The Australian Energy Regulator (AER) has issued draft decisions on the revenue proposals submitted by ACT and NSW distribution and transmission businesses starting on 1 July 2015. The draft decisions apply to:
- one electricity distribution business in the ACT (ActewAGL),
- three electricity distribution businesses in NSW (Ausgrid, Endeavour Energy and Essential Energy),
- one gas distribution business in NSW (Jemena Gas Networks), and
- two electricity transmission businesses in NSW (TransGrid and Directlink).
Transmission networks transport power over long distances, linking generators with load centres. Distribution networks transport electricity from points along the transmission network to a customer’s premises, criss-crossing urban and regional areas in the process.
These draft decisions form part of the AER’s consultation process and have been made on the basis of information provided by the businesses, extensive consultation with consumers, and the AER’s own analysis. The AER will make its final determinations in April and May 2015 after further consultation including submissions from the businesses, consumers, and other stakeholders.
The draft decisions propose the revenue amounts that these businesses can recover from customers through network charges. Up to 50 per cent of a consumer’s energy bill can be attributed to the cost of delivering electricity through the transmission and distribution networks.
“Our draft decisions propose lower allowed revenues for transferring electricity and gas, which, if implemented, should result in lower energy bills for end users in the ACT and NSW” AER Chair Ms Paula Conboy said.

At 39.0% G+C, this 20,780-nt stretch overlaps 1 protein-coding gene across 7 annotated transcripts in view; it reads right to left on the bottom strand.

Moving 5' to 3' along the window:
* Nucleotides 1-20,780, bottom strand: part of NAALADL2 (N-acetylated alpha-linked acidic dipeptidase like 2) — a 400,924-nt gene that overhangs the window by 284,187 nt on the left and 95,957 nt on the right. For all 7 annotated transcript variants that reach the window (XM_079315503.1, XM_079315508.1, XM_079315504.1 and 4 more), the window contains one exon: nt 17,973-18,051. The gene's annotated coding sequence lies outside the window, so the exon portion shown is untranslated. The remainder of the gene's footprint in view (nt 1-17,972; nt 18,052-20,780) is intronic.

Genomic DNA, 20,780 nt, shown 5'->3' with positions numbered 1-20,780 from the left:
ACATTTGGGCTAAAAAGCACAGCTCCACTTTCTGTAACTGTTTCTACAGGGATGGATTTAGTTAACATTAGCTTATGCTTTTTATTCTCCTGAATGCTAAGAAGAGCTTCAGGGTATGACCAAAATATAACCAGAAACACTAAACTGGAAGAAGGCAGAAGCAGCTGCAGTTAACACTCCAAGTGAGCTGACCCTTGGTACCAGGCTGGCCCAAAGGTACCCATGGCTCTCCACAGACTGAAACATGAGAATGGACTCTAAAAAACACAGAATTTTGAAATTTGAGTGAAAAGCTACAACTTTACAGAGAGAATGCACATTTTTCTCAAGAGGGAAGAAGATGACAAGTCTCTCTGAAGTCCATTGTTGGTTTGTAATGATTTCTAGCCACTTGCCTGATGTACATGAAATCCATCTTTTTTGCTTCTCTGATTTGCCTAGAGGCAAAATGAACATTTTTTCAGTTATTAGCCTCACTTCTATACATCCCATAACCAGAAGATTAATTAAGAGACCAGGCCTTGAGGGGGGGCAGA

“We have not accepted the revenue allowances proposed by any of the ACT and NSW gas or electricity businesses. In part, this is due to our decision to apply a lower rate of return and corporate tax allowance, consistent with our Rate of return guideline and recent market trends.”
Through its Better Regulation program, the AER developed a number of guidelines aimed at delivering an improved regulatory framework focused on the long term interests of consumers. The guidelines set out how the AER will determine the rate of return that electricity and gas network businesses can earn on their investments. The guidelines also explain how the AER will assess expenditure proposals from regulated businesses, and how the right incentives will encourage efficient spending by businesses.
“We have applied our new guidelines to better forecast how much network businesses should need to spend,” Ms Conboy said.
“This is the first time we have made a draft decision under the new National Electricity Rules and National Gas Rules.”
“Under the new rules we must be satisfied that energy businesses are providing their services as efficiently as possible. We balance the requirements of a safe, stable and reliable network against the price pressures facing consumers.”
The AER has also established an advisory panel including consumer advocates that advises the AER on how pricing proposals meet consumer expectations. The Consumer Challenge Panel (CCP) assists the AER to make better regulatory determinations by providing input on issues of importance to consumers.
Further information on the CCP and Better Regulation program can be found on the AER website.
A more detailed appendix for each of the draft decisions is attached. A separate fact sheet can also be found for each of the seven businesses.